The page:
Did your filming overlap with Roma’s? 

No, Roma was shot first. I didn’t know anything about Roma, nobody knew anything about it. So I was very surprised to see that Marina de Tavira played the mother [in that film] as well. It was so weird she played the mother in my movie and in Roma.

I ask because Alfonso was tweeting about This Is Not Berlin during Sundance. 

I think he was retweeting Marina. But no, I had no idea. They had been saying that Marina is the only [known] actress in the film, and I was like, “Oh, ok, whatever.” I didn’t know what the film was about and then she was nominated for an Oscar.

You play Carlos’s uncle Esteban. Was that a real person in your life? 

It’s inspired by a real uncle. But my real uncle, he wasn’t that. I just got from him the music and maybe the drugs a little bit. I pretty much tried to portray a male figure that I did not have growing up that I would have loved to have. So I pretty much recreated my life and gave myself a male figure. 

Why did you want to play that part? 

I love acting, and it’s hard if other people give me parts in their films because I’m a director. It was just important to me to give me that. Carlos is me when I was younger, and I’m giving him what I would have wanted to have. So it’s almost a mystical experience, it’s almost a ritual, if you will, of transfiguration. 

What was the inspiration for the freewheeling Aztec club in the film?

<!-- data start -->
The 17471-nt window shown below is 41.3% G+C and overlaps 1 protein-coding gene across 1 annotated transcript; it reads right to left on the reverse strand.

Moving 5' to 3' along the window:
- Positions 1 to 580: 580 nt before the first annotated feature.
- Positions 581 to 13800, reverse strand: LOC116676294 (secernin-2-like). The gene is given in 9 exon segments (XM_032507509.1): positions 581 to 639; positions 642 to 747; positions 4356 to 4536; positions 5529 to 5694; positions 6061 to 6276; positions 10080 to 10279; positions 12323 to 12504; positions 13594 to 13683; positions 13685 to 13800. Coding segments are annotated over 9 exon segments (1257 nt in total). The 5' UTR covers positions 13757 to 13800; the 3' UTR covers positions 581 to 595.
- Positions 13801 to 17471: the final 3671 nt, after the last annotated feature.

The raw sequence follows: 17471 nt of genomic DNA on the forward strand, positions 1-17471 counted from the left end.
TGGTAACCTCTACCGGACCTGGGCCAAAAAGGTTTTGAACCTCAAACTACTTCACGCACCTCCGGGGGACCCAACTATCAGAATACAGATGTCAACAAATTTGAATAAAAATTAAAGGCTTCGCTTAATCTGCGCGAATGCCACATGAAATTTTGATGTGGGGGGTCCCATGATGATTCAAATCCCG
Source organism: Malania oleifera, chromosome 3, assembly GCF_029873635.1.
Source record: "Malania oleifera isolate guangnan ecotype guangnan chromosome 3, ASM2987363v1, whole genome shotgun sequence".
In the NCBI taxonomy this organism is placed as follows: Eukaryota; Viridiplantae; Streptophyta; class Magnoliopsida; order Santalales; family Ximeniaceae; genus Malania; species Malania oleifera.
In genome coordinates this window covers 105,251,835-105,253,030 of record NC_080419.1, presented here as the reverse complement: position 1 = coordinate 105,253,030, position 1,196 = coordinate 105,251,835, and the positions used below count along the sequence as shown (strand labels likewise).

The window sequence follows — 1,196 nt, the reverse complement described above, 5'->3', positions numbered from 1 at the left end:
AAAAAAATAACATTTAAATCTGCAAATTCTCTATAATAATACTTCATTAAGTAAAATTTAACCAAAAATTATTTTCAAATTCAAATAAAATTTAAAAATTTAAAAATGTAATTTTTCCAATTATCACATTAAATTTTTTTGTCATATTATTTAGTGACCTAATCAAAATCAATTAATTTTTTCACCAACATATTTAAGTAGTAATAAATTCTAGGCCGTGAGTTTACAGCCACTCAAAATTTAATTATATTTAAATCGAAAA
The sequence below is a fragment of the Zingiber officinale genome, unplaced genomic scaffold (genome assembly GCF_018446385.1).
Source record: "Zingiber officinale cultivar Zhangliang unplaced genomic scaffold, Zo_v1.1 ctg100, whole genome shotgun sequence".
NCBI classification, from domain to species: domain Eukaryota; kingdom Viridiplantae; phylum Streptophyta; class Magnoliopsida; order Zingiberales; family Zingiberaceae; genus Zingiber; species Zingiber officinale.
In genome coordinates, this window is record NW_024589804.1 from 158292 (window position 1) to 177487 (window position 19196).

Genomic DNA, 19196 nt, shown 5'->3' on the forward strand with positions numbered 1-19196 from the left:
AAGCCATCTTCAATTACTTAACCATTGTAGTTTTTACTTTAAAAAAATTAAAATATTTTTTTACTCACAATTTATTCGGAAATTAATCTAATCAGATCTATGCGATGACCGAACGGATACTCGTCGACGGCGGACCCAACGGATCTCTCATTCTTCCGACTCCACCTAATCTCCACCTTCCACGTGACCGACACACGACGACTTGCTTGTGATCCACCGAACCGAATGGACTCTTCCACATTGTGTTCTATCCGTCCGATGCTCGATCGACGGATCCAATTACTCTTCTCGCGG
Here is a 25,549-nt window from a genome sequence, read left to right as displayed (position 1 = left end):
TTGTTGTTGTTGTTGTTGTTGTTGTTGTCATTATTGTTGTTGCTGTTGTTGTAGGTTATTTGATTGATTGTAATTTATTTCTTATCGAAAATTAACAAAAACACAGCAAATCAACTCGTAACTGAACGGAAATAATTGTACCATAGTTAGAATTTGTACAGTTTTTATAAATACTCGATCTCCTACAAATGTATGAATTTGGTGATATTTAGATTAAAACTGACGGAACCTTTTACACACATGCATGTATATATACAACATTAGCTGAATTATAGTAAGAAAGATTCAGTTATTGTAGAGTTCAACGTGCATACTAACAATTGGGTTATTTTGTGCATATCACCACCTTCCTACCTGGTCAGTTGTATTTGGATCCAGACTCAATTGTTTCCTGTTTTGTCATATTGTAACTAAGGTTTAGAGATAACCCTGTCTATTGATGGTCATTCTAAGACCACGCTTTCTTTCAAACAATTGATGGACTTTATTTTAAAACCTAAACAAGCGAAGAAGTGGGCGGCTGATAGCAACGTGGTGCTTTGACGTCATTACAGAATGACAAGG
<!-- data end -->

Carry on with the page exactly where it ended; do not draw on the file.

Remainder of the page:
It’s a recreation of a very specific bar that I came in Mexico City called The Nine. But it also refers to an experience I had in New York City with my brother. I think I was 20 and my brother was 16 and we came here in the ’80s and miraculously enough we could club. We were both minors but we could get drinks. I looked older. It was such an incredible time in New York City. We ended up at four in the morning in this place called the Aztec Lounge around here, when SoHo and the East Village were a completely different place. This is completely gentrified. [Hari gestures to the Tribeca neighborhood outside]. That was real. It was in blacklight, and they had painted skulls on the wall that came alive with the blacklight and we were at this bar with all this dark, wonderful music. It’s a way of merging these two experiences in my life. 

Was the New York club a sort of free-flowing, pansexual, artist place? 

Yes. The Nine was a pansexual thing, I think in clubs in New York were too. Something that this movement, it wasn’t really a movement, but it was this gathering of people trying to do something. I think what attracted us, it became pansexual very quickly. It was good to be androgynous and paint yourself. It didn’t really matter if you were gay or not, but it was just about being open to everything. 

This Is Not Berlin plays at Outfest in LA on July 24 and opens in limited release on August 23.